By Pallavi Dani:
India has a rich culture of arts and crafts that has evolved through the centuries into a flourishing trade. One of the oldest industries that has gained a lot of attention and popularity in recent years marked by rising awareness on global warming is the jute industry. The advent of jute production and export on a large scale started during the British rule with the setting up of the first jute mill in West Bengal. From then on, the industry has grown to a commendable size comprising of 76 jute mills mostly concentrated in West Bengal with a few in Andhra Pradesh, Assam, Odisha, Uttar Pradesh, Bihar, Tripura and Chhattisgarh.
The Indian Jute Industry today, accounts for a turnover of Rs. 6500 crore annually, contributing to exports to the tune of nearly Rs. 1000 crore and alone provides direct employment to approximately 0.26 million people, while about 4 million people are associated indirectly to the industry.
The excessive use of plastics in the Indian market stalled the demand for jute for some time but it is back on track with the growing consciousness towards the environment in recent years. Jute has been reinvented from its traditional avatar of being used in making sacks for storing grains in the agriculture sector to making stylish accessories for home dÃ©cor and personal use. Jute is no more just the rough golden fabric we are so familiar with. With the utilisation of advanced technology, very fine quality and soft jute is being produced, which is being used in t-shirts and hand bags. Other jute products that are finding market in the domestic as well as global landscapes are wall hangings, baskets, upholsteries, bags, rags, carpets, hangings, footwear, coasters, jewellery, show pieces, etc.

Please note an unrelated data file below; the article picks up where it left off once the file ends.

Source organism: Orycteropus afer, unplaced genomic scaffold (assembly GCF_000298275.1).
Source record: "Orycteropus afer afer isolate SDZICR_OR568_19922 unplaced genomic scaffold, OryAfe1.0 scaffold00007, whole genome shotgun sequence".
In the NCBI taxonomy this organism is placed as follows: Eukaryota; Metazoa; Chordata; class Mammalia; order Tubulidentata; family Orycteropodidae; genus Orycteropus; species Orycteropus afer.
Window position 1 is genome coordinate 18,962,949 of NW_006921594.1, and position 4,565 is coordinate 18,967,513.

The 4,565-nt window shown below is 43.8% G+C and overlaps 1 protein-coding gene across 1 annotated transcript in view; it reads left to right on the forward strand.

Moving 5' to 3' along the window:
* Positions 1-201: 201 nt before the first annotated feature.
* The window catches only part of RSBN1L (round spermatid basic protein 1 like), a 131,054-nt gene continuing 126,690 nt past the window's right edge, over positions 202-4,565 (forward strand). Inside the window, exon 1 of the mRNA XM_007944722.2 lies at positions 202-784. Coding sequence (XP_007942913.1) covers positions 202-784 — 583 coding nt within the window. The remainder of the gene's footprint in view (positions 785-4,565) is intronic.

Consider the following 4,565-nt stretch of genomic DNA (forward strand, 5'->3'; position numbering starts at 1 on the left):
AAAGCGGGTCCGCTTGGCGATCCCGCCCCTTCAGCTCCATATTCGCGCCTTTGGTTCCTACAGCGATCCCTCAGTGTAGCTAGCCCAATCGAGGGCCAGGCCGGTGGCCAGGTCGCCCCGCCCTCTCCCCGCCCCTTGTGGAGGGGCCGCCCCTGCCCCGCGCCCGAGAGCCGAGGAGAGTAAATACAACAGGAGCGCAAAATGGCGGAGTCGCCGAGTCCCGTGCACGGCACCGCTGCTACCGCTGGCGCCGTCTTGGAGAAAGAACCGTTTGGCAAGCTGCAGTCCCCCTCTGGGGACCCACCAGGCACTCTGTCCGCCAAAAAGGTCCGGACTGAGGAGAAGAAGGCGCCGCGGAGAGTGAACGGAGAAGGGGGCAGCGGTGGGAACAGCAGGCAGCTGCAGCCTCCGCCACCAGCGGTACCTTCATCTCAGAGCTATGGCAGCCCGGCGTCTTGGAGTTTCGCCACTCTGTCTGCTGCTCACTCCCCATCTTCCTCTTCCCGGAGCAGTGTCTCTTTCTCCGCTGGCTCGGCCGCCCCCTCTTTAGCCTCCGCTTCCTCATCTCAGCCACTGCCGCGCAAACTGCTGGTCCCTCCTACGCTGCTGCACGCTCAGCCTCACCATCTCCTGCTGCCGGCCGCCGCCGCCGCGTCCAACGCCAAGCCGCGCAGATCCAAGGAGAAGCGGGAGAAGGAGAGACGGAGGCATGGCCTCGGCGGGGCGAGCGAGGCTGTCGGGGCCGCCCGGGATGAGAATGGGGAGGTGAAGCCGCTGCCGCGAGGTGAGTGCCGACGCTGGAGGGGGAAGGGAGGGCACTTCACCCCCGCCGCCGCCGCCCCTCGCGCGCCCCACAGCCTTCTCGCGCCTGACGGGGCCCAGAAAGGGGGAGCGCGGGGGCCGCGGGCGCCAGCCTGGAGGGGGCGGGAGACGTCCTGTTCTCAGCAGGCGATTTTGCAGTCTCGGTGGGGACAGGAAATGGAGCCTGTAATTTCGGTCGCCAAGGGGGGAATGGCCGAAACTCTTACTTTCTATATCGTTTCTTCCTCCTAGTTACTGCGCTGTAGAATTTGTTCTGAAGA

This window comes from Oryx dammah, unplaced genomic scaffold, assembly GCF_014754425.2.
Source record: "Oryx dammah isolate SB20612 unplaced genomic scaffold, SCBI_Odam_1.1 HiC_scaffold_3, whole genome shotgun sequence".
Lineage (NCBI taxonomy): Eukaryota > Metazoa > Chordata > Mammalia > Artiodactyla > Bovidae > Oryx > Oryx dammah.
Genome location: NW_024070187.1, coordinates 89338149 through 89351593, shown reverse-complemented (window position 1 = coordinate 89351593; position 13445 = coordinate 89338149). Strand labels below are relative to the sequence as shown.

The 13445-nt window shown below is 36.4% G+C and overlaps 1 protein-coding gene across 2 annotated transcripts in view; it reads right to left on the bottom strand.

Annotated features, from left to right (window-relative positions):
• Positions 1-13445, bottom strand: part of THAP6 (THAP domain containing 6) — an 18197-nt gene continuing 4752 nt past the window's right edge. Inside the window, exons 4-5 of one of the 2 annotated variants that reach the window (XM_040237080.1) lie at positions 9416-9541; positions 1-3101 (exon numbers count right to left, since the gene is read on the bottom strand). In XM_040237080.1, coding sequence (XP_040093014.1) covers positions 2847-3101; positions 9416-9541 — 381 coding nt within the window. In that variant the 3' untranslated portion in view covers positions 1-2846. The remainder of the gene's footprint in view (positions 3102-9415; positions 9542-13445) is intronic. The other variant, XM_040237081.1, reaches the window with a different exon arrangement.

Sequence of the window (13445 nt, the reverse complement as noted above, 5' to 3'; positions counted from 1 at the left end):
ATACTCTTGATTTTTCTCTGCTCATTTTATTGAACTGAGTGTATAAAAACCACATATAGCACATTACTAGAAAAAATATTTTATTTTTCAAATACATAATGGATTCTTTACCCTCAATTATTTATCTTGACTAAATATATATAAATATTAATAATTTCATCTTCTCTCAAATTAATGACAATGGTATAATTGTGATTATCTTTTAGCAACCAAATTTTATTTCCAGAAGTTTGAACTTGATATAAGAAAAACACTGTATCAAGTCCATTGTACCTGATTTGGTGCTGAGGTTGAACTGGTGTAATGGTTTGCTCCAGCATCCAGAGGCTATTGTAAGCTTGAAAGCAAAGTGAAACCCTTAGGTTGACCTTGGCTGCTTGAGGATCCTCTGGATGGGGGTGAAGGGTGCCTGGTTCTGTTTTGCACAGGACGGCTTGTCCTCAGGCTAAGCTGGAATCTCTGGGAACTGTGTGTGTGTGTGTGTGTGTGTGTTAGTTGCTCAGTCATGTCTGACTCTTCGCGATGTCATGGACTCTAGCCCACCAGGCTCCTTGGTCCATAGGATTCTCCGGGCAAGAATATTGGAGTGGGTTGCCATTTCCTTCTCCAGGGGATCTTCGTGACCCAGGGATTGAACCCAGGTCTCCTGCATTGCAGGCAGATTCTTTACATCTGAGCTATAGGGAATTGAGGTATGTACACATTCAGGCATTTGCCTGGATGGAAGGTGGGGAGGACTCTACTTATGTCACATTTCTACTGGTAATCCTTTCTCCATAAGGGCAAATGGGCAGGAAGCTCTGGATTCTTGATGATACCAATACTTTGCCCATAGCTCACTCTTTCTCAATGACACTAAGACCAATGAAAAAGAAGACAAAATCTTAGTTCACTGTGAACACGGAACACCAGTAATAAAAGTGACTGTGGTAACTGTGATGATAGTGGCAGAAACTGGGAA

Though there is a rising demand for jute products globally, its supply management is still in the nascent stage in India with the producers following the traditional methods of manufacturing and distribution despite a highly competitive global market. Jute industry in India has emerged as a huge, decentralised and unorganised industry which is one of the major challenges in the path of its growth.
Costly products and high export prices poses a threat to the Indian jute industry from the neighbouring jute producing countries. The government of India has recognised the huge potential and contribution of jute industry to the overall economic development of the country and has introduced many policies and schemes to promote and help its advancement. Workshops and fairs are organised across the country to showcase the ingenuity and skills of jute artisans and develop a market for their products. The evolution of jute industry in the current scenario is only possible with the introduction of proper management and marketing strategies to support the rich and diverse craft. This eco-friendly and highly sustainable fibre will not only help the economy but also give us an alternative to environmentally harmful materials such as plastics.